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No radio needed on Lancaster's 'Musical Road' | Bartell's Backroads

Your tires play the tunes on this road, which was originally built for a car commercial.

LANCASTER, Calif. — No need for a radio when driving down West Avenue G in Lancaster. This road makes its own music.

Little grooves that were cut in the asphalt play a tune as tires roll over it. Locals call it the "Musical Road,” and according to Lancaster’s Vice Mayor, Marvin Crist, drivers might recognize the song. 

“It is the theme song to 'Lone Ranger,'” Crist said.

To be more specific the song is the William Tell Overture by Italian composer Gioachino Rossini. According to Crist, Lancaster’s musical road is the only one in the United States. 

“The only other ones are in Japan and North Korea,” Crist said, who also likes to explain why his city’s road plays music. “It was part of a commercial that Honda did in 2008.”

The commercial doubled as a publicity stunt to advertise the Honda Civic. Just one "note" to the story: the road seen in that commercial is not the same road people drive on today.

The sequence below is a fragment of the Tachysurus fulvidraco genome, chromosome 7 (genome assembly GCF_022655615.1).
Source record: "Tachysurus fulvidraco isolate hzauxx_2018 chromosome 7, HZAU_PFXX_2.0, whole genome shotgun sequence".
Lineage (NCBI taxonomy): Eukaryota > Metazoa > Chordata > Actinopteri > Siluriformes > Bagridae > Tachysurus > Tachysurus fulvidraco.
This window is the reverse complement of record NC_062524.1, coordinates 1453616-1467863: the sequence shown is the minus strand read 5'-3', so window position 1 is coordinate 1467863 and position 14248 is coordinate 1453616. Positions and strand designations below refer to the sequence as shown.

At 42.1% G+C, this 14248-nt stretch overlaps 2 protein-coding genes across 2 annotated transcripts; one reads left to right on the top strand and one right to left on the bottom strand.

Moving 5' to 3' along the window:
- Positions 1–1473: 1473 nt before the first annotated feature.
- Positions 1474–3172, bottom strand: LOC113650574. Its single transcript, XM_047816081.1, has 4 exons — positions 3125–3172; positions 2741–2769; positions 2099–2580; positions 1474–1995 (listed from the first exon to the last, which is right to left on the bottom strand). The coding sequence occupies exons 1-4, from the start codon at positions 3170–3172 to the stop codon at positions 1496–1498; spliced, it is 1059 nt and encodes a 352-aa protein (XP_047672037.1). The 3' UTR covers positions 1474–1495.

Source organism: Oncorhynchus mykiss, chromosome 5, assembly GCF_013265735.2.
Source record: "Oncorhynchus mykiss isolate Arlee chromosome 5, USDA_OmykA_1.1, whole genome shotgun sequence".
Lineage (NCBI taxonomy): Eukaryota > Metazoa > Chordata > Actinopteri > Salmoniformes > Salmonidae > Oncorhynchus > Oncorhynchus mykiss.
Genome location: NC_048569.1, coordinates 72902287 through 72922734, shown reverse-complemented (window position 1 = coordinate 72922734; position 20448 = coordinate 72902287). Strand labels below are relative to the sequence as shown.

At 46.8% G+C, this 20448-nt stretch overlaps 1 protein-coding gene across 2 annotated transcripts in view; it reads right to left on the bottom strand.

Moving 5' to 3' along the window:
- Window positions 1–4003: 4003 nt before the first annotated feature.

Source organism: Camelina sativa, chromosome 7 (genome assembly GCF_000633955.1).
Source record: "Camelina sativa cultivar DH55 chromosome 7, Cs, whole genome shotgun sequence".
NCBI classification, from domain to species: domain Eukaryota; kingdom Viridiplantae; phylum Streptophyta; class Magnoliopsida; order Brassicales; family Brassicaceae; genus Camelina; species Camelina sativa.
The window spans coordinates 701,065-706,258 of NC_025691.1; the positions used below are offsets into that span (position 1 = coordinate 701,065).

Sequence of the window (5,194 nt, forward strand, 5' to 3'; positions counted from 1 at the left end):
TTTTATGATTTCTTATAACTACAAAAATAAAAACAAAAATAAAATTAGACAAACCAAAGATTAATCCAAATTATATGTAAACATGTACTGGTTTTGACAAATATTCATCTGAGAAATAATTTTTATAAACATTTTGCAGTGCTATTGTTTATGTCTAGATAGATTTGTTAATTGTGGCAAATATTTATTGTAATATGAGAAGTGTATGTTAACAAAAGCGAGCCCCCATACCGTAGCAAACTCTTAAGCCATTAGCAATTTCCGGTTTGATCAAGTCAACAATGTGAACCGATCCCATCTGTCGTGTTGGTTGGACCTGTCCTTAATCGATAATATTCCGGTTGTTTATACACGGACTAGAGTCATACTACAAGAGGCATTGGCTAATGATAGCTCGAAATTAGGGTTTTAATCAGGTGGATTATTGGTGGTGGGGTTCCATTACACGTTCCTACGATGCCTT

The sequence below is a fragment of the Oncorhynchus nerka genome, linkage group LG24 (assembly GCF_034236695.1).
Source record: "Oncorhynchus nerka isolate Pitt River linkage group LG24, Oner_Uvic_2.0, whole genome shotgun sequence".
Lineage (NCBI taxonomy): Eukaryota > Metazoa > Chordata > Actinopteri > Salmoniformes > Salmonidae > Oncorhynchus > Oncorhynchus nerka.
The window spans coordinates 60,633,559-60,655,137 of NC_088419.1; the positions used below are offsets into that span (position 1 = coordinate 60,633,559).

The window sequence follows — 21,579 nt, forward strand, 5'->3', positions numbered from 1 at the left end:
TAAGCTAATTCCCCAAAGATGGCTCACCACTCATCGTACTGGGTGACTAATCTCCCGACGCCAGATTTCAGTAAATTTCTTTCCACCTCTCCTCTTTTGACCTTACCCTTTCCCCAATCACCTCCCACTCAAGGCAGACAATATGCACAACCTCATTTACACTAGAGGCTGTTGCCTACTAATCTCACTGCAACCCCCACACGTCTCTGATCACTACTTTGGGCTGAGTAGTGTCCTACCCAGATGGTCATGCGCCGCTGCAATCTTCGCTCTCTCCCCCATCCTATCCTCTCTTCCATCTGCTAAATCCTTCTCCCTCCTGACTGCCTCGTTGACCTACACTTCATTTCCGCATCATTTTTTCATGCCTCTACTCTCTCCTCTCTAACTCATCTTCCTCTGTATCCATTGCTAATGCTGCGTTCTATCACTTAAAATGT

“It was a big hit by all, except for the residents at 60th and K street. They could hear it all night,” Crist said.

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Noise complaints were so bad that the city spent $35,000 to remove and relocate the Musical Road next to the airport--and right in front of Brandon Cody’s house. 

“I wish the song would change,” Cody said. 

Not only does Cody have to listen to the same tune, he said the road also seems to be out of tune. 

“Kind of like a flat tire. 'BRRRRRRMMP,' very deep and loud,” Cody said.

When asked about the pitch and tone of the Musical Road, Vice Mayor Crist had this to say. 

“If you go 100 mph over it, it won’t play the song. It has to be 55 mph.” 

When the grooves were cut in the road they were spaced apart in such a way that the William Tell Overture could only be heard if you were going the legal speed limit.

The musical road is free and drivers can take as many passes as they want. Just make sure you don't drive over 55 mph and try to be respectful when passing by Brandon Cody’s house.

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